What I’ve Learned at Gallaudet: Language Emergence

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Some Questions on Language Emergence: How did Sign Languages Originate?

In the ASL 403: Communication in Gestures course I took under Dr. Mike Kemp, I had the opportunity to learn about language emergence. I had never studied the topic before and, through our Discussion Board conversations with Dr. Kemp and the other students, I was able to discover a whole new controversial realm of language that I had no idea existed.

I suppose that language is one of the many everyday things that we take for granted. I mean, how many times have you been talking then suddenly stopped and thought, “Wow, I am using language. I have the God-given ability to communicate my thoughts and ideas to others. How am I able to do that?” 

Let’s just go ahead and say “never.”

I had never thought about what communication is or how we do it. However, it is fascinating when you start to think about it.

Being a Christian, I believe in subjecting science to the Bible instead of subjecting the Bible to science because, no matter how smart we think we are or how much much research we do, we always can make mistakes and we later find out that we were wrong and the Bible was right all along. I am telling you this ahead of time so that you understand how I am going to lead this discussion. If you do not like reading things from a Biblical worldview, then please do not feel like you have to subject yourself to reading this. However, if you are open to asking questions and thinking of language in a whole new way by analyzing some of these ideas and thoughts on your own, then read on!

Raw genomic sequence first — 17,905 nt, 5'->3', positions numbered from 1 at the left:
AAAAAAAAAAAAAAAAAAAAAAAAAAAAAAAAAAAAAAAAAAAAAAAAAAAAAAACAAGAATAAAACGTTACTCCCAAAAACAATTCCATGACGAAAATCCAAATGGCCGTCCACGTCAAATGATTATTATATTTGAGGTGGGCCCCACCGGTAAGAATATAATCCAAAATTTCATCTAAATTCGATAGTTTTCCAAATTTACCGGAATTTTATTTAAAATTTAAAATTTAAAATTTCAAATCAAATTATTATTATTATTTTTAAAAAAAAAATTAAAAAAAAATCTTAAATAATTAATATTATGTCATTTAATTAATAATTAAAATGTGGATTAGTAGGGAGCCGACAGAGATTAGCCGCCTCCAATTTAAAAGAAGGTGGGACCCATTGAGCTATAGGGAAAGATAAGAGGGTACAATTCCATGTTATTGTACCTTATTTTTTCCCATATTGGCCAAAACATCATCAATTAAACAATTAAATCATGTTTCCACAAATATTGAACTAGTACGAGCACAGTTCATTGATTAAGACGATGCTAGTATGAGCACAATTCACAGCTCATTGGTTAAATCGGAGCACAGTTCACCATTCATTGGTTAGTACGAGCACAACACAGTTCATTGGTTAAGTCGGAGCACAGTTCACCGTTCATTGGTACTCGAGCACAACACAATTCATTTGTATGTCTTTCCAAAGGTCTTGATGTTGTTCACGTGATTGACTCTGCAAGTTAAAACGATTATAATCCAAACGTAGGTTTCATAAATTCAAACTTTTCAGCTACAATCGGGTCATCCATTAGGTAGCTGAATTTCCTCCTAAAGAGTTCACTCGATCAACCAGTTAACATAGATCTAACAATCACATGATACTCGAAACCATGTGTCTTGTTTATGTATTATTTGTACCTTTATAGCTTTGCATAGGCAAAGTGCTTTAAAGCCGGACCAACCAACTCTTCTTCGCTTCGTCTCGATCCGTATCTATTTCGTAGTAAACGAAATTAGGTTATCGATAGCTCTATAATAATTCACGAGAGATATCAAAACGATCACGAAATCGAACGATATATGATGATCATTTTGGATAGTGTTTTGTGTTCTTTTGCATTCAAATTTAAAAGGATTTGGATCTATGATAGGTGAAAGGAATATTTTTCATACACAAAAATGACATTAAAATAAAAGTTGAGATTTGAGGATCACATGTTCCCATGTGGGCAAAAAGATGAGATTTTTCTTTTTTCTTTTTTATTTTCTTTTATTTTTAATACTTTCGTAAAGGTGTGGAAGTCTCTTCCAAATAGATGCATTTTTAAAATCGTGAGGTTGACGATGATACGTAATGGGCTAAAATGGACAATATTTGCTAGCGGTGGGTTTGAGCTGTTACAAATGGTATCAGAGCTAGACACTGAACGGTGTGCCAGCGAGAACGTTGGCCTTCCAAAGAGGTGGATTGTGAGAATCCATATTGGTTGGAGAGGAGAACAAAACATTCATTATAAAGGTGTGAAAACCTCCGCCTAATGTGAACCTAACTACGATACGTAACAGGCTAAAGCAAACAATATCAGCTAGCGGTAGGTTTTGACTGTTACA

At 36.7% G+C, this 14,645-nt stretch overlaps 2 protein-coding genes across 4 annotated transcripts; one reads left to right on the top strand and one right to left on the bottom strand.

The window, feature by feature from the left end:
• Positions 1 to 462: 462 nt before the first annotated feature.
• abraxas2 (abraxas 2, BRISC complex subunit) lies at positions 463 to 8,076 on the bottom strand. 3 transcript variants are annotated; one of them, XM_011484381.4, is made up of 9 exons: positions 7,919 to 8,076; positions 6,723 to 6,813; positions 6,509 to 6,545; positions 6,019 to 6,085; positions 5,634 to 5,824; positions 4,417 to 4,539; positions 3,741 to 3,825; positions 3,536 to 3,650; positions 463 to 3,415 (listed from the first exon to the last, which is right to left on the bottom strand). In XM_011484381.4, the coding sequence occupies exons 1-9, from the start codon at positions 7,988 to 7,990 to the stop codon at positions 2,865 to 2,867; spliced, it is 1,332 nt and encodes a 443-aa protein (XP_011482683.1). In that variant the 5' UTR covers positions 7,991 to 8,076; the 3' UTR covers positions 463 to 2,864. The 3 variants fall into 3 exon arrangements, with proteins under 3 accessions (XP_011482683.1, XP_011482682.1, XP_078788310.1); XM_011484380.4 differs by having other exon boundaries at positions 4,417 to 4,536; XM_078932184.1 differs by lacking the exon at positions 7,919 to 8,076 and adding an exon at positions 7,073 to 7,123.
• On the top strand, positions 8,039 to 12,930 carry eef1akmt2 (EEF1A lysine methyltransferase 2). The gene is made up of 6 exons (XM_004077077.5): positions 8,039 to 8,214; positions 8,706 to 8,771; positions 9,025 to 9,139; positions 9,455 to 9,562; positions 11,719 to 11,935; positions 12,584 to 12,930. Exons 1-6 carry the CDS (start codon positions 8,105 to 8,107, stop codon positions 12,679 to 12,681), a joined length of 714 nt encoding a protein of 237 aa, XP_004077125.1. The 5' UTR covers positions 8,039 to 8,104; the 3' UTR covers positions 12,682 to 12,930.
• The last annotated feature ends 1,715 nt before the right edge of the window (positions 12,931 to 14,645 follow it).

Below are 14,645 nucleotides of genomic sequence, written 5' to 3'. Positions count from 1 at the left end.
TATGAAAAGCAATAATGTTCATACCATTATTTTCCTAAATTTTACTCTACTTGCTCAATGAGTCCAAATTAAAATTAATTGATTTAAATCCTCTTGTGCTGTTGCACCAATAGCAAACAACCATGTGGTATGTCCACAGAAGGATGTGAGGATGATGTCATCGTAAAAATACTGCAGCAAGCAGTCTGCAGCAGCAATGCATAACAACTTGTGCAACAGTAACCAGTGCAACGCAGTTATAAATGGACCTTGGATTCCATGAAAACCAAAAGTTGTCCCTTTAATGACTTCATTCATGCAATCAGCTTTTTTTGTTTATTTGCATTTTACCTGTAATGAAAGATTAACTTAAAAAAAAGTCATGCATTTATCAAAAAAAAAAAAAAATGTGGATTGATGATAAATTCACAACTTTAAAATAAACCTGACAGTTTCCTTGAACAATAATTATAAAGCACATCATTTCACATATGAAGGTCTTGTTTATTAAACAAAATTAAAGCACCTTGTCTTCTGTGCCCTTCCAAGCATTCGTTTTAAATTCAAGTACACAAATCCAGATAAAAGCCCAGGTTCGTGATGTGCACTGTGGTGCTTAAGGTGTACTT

Dr. Kemp said that, in our Gestures class, “we [were] observing a ‘new language’ emerging from our participation.” That got me to thinking. Can people create their own language? I had always believed that language is God-created. I still believe that. But now I had to think about how language develops, emerges, changes, is learned, and how it is passed on from generation to generation. I know that God gives us the innateability to acquire language and use language. It is how we communicate. Without it, we could not have relationships witheach other, or more importantly, with God.

What made this subject more difficult to tackle, however, was that I already knew how spoken language(s) originated, but I knew nothing about how sign languages are created. So, to figure out how sign language(s) emerge, I had to go back to the beginning–the very beginning.

I knew that, in the beginning of time, there was one common (spoken) language. I was not sure how sign language fit into that, but I knew that there had to be Deaf people around during that time, so I assumed that there was one sign language as well. The Bible says in Genesis 11:1, “Now the whole world had one language and a common speech.”

This verse is supported by biological, Biblical, and linguistic evidence. Biologically speaking, humans emerged from one location: somewhere around the Ethiopia/northern Africa region. Scientists say that the oldest human fossils were found in Ethiopia. They say that these fossils support DNA and molecular evidence. In my Biology class’ textbook, I read that studies of mitochondrial DNA (maternally inherited) show that “all living humans inherited their mitochondrial DNA from a common ancestral woman” (pg. 405, Biology: Concepts and Connections, 5th Ed., Campbell, Reece, Taylor, and Simon, 2008). Tracing the mutations of the Y Chromosome (paternally inherited) and comparing them from “males of various geographic regions, researchers were able to infer divergence from a common African ancestor” (pg. 405, Biology: Concepts and Connections, 5th Ed., 2008).